It was another healthy year for the vitamin category. Even though the drug channel outpaces supermarkets in dollar sales, food stores made impressive gains, breaking the $1 billion threshold; sales increased almost 10% over the same period last year.
After years of little or no activity, vitamins and minerals and other dietary supplements found their way into more pantries as consumers adopted preventative health habits in light of the recession.
Yet, other factors at work are independent of economic motives. Baby Boomers are using supplements to ward off the conditions that come with retirement age; more oversight by federal regulators is restoring confidence in the quality and safety of formulas; and manufacturers are now able to offer products that target specific health conditions or problem areas, such as joints, circulation and memory, among others. The success of these products is evident in the double-digit sales increases, as well as on the supermarket shelf, where more retailers are resetting their vitamin sections to focus on condition-specific formulas.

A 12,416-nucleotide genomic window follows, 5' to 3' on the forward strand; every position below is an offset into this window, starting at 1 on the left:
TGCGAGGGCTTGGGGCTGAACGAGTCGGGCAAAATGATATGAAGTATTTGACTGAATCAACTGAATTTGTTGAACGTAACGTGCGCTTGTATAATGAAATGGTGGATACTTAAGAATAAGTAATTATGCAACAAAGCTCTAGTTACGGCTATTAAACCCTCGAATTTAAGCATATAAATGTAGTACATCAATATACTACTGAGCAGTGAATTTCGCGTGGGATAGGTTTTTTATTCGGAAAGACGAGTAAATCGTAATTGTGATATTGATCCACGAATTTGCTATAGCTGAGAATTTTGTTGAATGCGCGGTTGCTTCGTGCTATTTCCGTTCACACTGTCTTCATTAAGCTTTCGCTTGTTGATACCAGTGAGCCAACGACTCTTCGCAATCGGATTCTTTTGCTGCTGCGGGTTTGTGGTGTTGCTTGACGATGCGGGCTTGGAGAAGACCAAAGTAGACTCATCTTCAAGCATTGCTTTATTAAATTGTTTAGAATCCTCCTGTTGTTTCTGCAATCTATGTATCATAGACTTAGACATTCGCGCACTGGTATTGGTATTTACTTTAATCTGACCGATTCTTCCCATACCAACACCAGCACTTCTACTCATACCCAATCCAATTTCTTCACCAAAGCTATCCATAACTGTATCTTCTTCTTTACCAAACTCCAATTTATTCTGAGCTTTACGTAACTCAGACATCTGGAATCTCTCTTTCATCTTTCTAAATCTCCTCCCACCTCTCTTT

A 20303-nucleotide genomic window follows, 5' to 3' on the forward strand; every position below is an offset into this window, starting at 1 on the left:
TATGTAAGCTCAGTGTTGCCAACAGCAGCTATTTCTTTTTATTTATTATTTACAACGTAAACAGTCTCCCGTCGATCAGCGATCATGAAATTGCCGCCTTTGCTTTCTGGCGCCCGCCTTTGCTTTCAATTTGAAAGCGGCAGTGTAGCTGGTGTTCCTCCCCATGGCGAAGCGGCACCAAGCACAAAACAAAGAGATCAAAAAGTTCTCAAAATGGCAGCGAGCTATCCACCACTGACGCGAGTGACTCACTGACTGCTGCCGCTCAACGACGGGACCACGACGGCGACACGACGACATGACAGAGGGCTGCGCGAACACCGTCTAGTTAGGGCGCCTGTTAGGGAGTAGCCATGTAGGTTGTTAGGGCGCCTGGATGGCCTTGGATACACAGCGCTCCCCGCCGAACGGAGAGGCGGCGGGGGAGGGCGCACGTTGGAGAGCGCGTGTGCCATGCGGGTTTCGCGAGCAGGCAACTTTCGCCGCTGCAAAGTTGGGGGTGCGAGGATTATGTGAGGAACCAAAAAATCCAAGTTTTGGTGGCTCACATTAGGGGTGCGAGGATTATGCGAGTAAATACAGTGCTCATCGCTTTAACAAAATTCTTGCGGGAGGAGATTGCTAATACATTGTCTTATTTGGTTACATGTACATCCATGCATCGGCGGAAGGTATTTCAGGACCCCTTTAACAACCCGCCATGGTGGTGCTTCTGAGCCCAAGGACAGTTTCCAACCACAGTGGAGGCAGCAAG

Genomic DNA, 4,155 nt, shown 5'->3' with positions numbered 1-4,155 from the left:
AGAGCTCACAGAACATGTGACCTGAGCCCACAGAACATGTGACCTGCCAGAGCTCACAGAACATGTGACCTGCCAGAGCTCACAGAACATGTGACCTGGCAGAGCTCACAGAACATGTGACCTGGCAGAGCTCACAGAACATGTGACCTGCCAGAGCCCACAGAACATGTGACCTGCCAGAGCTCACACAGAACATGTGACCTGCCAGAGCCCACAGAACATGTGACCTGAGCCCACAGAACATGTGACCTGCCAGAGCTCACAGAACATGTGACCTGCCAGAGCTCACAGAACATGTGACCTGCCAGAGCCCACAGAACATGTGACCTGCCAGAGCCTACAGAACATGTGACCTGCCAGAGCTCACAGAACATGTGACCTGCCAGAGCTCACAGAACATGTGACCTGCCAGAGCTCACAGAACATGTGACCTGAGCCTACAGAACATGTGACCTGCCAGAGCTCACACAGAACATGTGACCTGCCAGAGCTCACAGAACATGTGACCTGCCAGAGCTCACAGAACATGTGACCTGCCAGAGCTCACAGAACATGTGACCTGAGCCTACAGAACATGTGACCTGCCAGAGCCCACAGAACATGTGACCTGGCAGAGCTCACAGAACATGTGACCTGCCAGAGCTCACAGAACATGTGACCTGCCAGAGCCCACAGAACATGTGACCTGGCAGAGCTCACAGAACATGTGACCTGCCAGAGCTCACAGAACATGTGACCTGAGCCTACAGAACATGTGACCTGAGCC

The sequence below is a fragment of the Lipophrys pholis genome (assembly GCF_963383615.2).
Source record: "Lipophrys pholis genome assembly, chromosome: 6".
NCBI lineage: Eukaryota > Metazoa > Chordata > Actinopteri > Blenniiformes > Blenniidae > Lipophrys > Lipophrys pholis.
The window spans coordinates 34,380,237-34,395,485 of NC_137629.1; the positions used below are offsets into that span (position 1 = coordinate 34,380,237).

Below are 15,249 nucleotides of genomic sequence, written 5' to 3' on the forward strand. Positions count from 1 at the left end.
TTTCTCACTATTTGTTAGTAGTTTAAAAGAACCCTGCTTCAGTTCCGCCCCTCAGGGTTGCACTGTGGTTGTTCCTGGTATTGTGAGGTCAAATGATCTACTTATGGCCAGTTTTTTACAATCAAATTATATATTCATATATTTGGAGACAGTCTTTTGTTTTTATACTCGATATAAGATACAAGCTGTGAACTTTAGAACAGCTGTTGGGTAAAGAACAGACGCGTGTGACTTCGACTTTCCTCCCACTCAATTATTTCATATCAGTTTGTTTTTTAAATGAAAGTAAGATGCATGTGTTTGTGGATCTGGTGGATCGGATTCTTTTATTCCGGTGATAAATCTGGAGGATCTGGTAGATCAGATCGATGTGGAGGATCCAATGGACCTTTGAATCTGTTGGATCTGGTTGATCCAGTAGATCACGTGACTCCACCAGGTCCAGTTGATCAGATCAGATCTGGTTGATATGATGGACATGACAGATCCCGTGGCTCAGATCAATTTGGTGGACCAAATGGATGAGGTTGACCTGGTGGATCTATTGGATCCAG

Some vitamins just do well on their own. For example, vitamin D has increasingly been touted as protection against cancer and other diseases, and a federal panel is reviewing a proposal to increase the Recommended Daily Allowance in light of the evidence.
With sales up 19%, liquid supplements that promote health benefits have become popular, appealing to younger consumers who helped propel the energy drink segment over the last decade.